The hiring of the law firm led to many opposition MPs calling for an extraordinary meeting to get to the bottom of the details of the deal, with opposition Reform Party leader Kaja Kallas specifically calling Helme out, saying that allocating taxpayer funds to a law firm is arrogant and demanding that the terms of the legal agreement be made public.

Members of the opposition Social Democratic Party (SDE) sent out a press release requesting that Riigikogu finance committee chair Aivar Kokk (Isamaa) convene an extraordinary meeting of the committee as soon as possible, to review the agreement Helme made with the law firm.

Reform also made a written query to Minister of Foreign Affairs Urmas Reinsalu (Isamaa) on whether the ministry had warned the government of a possible conflict of interests of the law firm.

Minister of Justice Raivo Aeg (Isamaa) said on July 29 that the government authorized Helme in hiring a law firm to represent Estonia's interests in international money laundering investigations.

He added: "[Louis Freeh] is a former director of the FBI, which should serve as a guarantee of his trustworthiness."

Louis Freeh himself denies having acted for the Russian company linked with the Danske money laundering episode.

EPL article quick facts

The EPL article (in Estonian) is here, with much of the original documentation in English. The piece was written in conjunction with the Dossier Center (link in Russian), a site which says it investigates criminal activities linked to the Kremlin, and U.S. news and opinion site The Daily Beast.

Its main claims are:

  • The content of the €3 million-contract signed between the Estonian state and Freeh, Sporkin & Sullivan remains confidential.
  • Martin Helme acted unilaterally, using only his ministry's advisors and without the involvement of the rest of the government, with foreign minister Urmas Reinsalu (Isamaa) saying that the Estonian embassy in Washington had conducted quick background checks into Freeh, Sporkin & Sullivan and the other two law firms selected by Helme as being in the running for the contract.
  • Money laundering expert Graham Barrow told EPL the choice of Freeh, Sporkin & Sullivan was interesting: "...considering that [Louis] Freeh has previously represented a party that is on the other side in the same matter and used Danske's Estonian branch as part of a [money laundering] network."
  • Louis Freeh has represented a company, Prevezon Holdings Limited, registered in Cyprus and owned by Russian businessman Denis Katsyv, though Freeh denies this. Prevezon had allegedly been involved in money laundering, with the New York Southern District Prosecutor's Office wanting confiscate over US$20 million-worth of luxury Manhattan real estate from the company and its subsidiaries in a case relating to the so-called Magnitsky case.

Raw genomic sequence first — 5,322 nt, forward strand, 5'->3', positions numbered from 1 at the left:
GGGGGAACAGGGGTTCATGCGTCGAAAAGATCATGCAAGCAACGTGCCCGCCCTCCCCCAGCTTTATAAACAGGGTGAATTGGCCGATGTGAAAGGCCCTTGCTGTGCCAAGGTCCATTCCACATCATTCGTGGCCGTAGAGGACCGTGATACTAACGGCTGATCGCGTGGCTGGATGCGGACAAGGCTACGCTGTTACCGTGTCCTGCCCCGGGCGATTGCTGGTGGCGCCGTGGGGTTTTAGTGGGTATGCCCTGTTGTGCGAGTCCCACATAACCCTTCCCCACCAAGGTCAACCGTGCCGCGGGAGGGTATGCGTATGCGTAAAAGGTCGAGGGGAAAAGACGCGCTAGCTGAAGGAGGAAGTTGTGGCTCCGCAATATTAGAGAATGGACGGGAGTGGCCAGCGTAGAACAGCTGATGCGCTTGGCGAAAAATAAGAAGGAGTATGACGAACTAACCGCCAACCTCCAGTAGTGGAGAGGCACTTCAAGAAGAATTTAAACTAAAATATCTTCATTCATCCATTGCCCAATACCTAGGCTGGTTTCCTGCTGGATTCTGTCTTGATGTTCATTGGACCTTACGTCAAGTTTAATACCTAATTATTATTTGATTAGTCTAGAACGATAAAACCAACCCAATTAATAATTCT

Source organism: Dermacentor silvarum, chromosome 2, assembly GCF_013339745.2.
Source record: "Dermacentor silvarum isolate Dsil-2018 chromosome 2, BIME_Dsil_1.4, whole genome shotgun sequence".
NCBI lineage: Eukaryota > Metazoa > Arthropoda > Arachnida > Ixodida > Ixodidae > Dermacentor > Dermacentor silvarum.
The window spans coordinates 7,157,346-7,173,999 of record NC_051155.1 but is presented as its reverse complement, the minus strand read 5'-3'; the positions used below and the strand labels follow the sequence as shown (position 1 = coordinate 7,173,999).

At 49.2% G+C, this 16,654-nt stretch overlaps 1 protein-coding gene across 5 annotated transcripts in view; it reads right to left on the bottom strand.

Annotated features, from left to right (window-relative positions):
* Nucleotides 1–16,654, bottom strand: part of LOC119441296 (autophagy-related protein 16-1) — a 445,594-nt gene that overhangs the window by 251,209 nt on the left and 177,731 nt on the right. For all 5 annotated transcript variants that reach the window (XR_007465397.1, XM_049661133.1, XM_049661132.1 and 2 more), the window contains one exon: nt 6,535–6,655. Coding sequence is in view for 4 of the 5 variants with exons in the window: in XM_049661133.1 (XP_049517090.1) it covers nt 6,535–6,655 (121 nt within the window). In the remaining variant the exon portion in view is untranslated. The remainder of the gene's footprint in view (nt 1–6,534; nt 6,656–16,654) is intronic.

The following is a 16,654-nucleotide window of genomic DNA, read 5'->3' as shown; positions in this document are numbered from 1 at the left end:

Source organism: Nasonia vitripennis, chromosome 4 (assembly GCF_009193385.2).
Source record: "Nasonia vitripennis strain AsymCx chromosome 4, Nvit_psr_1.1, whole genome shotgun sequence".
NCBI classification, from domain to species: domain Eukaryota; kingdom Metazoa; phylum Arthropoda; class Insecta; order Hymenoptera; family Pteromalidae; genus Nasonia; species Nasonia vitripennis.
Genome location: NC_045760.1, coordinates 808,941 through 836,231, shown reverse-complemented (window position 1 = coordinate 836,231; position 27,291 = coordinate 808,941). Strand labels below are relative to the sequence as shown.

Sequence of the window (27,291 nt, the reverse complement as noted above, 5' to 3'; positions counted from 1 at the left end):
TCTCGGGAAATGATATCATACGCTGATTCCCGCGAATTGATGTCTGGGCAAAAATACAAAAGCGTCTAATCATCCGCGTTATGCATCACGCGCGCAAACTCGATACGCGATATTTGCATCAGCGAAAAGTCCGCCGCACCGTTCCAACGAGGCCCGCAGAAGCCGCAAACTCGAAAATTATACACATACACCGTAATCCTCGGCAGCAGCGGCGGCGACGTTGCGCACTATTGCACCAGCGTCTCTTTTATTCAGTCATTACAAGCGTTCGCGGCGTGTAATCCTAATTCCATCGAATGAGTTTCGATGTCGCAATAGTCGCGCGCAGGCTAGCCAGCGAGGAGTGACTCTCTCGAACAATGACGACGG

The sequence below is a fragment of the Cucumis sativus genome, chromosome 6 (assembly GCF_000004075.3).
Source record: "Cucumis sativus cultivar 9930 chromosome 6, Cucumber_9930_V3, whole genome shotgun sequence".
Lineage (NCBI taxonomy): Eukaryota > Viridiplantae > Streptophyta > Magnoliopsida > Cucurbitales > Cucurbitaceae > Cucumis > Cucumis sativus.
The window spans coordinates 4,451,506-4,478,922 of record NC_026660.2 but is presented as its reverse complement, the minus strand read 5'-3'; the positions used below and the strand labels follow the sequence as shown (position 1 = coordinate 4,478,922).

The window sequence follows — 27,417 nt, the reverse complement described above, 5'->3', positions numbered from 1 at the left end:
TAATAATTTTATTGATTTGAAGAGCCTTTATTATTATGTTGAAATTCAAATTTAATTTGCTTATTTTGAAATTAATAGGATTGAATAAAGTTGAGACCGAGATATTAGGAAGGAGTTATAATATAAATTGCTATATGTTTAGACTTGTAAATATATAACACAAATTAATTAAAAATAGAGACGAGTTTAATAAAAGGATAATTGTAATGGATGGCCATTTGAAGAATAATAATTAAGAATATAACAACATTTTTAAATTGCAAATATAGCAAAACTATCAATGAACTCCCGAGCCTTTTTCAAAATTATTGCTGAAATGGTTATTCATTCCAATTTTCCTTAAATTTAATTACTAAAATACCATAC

• Sergei Magnitsky had uncovered US$230 million had been embezzled from the Russian treasury, at least €6 million of which went through Danske Estonia via intermediate, offshore shell companies, before dying in Russian custody in 2009.
  • Graham Barrow (see above) says Danske was at the center of the Magnitsky money flow.
  • Natalia Veselnitskaya, a Russian lawyer who has represented Prevezon had meetings with Donald Trump's son Donald Junior, his son-in-law Jared Kushner and campaign chief Paul Manafort (the latter convicted for fraud in 2019 following the Mueller report), ahead of the 2016 U.S. presidential election, had allegedly offered compromising material about Hilary Clinton, and had corresponded with Louis Freeh – the latter reaching a US$5.9 million out-of-court settlement for Prevezon after U.S. President Donald Trump in March 2017 fired the New York prosecutor (Preet Bharara) representing the state in the Prevezon case.
  • Natalia Veselnitskaya was later charged in the U.S. with obstructing justice in the Prevezon case.
  • EPL says neither Louis Freeh, fifth director of the FBI (1993-2001) and a former judge, nor his office, have responded to its inquiries other than to deny having represented Prevezon, calling earlier coverage by Bloomberg and others false.
  • Freeh, Sporkin & Sullivan's main task is to portray Estonia as a victim in U.S. money laundering investigations, EPL says, which may lead to Estonia getting a slice of the damages the U.S. claims from Danske, and also Swedbank, another major bank which has come under scrutiny due to alleged money laundering.


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Editor: Kristjan Kallaste